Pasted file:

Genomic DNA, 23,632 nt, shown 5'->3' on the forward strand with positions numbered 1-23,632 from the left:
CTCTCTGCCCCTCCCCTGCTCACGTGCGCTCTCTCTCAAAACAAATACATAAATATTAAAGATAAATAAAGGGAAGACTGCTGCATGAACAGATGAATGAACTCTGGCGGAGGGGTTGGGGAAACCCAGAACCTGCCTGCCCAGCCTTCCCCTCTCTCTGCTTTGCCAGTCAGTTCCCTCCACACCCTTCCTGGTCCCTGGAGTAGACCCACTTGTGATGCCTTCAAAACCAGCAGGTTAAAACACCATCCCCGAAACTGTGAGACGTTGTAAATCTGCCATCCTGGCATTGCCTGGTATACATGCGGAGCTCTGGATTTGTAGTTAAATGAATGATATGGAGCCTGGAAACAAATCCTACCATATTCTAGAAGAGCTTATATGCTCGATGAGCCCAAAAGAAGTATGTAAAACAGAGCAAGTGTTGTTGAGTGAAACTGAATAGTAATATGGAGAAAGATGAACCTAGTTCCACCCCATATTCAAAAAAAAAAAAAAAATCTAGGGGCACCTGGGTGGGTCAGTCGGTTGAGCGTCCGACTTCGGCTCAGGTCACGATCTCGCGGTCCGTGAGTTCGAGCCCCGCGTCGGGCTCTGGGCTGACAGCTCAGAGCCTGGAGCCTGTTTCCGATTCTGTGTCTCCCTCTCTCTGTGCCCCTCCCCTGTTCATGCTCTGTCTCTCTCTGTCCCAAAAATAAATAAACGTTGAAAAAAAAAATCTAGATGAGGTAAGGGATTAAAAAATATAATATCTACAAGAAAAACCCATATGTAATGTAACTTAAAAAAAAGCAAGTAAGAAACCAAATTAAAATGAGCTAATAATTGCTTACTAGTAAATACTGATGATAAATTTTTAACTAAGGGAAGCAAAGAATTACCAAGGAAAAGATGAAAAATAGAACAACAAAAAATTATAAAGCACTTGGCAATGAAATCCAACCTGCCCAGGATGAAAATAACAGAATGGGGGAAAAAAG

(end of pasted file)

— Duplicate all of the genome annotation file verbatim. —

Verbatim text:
Genomic DNA, 23,632 nt, shown 5'->3' on the forward strand with positions numbered 1-23,632 from the left:
CTCTCTGCCCCTCCCCTGCTCACGTGCGCTCTCTCTCAAAACAAATACATAAATATTAAAGATAAATAAAGGGAAGACTGCTGCATGAACAGATGAATGAACTCTGGCGGAGGGGTTGGGGAAACCCAGAACCTGCCTGCCCAGCCTTCCCCTCTCTCTGCTTTGCCAGTCAGTTCCCTCCACACCCTTCCTGGTCCCTGGAGTAGACCCACTTGTGATGCCTTCAAAACCAGCAGGTTAAAACACCATCCCCGAAACTGTGAGACGTTGTAAATCTGCCATCCTGGCATTGCCTGGTATACATGCGGAGCTCTGGATTTGTAGTTAAATGAATGATATGGAGCCTGGAAACAAATCCTACCATATTCTAGAAGAGCTTATATGCTCGATGAGCCCAAAAGAAGTATGTAAAACAGAGCAAGTGTTGTTGAGTGAAACTGAATAGTAATATGGAGAAAGATGAACCTAGTTCCACCCCATATTCAAAAAAAAAAAAAAAATCTAGGGGCACCTGGGTGGGTCAGTCGGTTGAGCGTCCGACTTCGGCTCAGGTCACGATCTCGCGGTCCGTGAGTTCGAGCCCCGCGTCGGGCTCTGGGCTGACAGCTCAGAGCCTGGAGCCTGTTTCCGATTCTGTGTCTCCCTCTCTCTGTGCCCCTCCCCTGTTCATGCTCTGTCTCTCTCTGTCCCAAAAATAAATAAACGTTGAAAAAAAAAATCTAGATGAGGTAAGGGATTAAAAAATATAATATCTACAAGAAAAACCCATATGTAATGTAACTTAAAAAAAAGCAAGTAAGAAACCAAATTAAAATGAGCTAATAATTGCTTACTAGTAAATACTGATGATAAATTTTTAACTAAGGGAAGCAAAGAATTACCAAGGAAAAGATGAAAAATAGAACAACAAAAAATTATAAAGCACTTGGCAATGAAATCCAACCTGCCCAGGATGAAAATAACAGAATGGGGGAAAAAAG